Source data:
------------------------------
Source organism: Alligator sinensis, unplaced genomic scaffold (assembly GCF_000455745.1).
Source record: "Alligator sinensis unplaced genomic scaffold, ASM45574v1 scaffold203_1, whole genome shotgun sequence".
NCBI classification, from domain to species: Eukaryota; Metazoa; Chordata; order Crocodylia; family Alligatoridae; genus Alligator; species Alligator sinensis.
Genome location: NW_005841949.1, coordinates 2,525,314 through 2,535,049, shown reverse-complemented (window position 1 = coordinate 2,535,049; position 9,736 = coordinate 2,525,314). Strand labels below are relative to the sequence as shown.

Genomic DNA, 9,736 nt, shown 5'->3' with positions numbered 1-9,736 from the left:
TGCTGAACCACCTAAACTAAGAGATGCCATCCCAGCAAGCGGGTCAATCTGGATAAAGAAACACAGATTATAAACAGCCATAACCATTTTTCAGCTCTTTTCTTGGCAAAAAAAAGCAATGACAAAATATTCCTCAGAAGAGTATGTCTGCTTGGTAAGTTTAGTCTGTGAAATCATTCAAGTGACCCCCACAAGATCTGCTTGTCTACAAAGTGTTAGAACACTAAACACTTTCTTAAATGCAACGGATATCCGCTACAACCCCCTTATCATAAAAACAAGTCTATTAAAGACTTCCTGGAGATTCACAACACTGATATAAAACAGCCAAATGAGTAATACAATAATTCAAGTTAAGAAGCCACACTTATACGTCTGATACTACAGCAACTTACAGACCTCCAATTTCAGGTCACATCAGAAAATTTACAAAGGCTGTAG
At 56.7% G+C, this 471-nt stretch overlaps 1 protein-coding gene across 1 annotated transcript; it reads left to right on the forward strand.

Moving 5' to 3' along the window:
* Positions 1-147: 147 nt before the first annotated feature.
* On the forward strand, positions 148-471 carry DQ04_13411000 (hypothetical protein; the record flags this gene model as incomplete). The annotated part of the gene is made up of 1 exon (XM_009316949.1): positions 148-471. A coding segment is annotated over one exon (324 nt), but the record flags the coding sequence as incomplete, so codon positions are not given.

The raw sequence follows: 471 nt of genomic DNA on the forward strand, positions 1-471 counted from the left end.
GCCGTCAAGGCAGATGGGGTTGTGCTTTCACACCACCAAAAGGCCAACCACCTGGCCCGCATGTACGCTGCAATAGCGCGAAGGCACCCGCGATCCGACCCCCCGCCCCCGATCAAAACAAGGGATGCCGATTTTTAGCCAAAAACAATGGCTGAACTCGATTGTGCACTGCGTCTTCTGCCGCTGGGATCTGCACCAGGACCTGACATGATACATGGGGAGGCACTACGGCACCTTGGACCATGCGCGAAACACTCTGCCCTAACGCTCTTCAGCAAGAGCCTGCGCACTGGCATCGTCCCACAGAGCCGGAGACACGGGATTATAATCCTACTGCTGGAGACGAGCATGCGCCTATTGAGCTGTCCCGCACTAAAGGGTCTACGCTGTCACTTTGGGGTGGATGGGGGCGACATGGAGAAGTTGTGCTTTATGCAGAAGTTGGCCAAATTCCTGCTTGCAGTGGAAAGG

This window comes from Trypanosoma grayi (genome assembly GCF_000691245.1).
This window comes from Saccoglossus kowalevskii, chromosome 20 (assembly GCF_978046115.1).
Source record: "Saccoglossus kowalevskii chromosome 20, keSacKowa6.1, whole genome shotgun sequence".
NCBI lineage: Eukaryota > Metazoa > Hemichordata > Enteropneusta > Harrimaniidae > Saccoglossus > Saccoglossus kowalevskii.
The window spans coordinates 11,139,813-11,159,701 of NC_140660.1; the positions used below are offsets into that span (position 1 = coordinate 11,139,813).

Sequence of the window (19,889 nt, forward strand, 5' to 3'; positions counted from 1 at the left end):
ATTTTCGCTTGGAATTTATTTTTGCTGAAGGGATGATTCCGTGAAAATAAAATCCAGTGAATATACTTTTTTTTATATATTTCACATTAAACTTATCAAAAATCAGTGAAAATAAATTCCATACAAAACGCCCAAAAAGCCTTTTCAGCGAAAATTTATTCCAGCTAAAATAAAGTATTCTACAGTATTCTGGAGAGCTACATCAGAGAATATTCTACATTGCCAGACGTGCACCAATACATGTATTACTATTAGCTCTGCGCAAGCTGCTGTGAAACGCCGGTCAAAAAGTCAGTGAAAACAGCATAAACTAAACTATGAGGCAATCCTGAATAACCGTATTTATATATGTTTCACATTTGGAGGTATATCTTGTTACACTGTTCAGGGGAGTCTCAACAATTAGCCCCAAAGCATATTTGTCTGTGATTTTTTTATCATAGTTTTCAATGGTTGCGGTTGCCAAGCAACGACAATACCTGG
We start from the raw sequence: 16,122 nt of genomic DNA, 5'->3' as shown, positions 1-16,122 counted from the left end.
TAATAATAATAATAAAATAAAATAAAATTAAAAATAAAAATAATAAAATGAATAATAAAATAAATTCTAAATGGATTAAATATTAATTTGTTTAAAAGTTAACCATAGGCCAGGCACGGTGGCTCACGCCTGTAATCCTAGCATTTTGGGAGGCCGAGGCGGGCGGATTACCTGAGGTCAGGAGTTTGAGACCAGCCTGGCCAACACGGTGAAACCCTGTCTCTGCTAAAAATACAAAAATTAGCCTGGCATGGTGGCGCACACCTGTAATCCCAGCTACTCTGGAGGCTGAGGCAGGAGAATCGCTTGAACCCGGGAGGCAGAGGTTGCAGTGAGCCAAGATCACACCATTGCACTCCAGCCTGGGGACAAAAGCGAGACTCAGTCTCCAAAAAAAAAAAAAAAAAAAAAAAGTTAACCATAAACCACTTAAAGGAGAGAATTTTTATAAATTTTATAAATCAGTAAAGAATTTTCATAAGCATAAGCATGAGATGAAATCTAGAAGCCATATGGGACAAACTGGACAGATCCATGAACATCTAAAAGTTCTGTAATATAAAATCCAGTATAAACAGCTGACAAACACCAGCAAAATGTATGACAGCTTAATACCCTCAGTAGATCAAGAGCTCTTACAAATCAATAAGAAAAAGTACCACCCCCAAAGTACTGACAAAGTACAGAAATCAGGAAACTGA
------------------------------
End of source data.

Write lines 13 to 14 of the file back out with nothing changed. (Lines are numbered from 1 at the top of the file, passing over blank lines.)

This window comes from Trypanosoma grayi (genome assembly GCF_000691245.1).
This window comes from Saccoglossus kowalevskii, chromosome 20 (assembly GCF_978046115.1).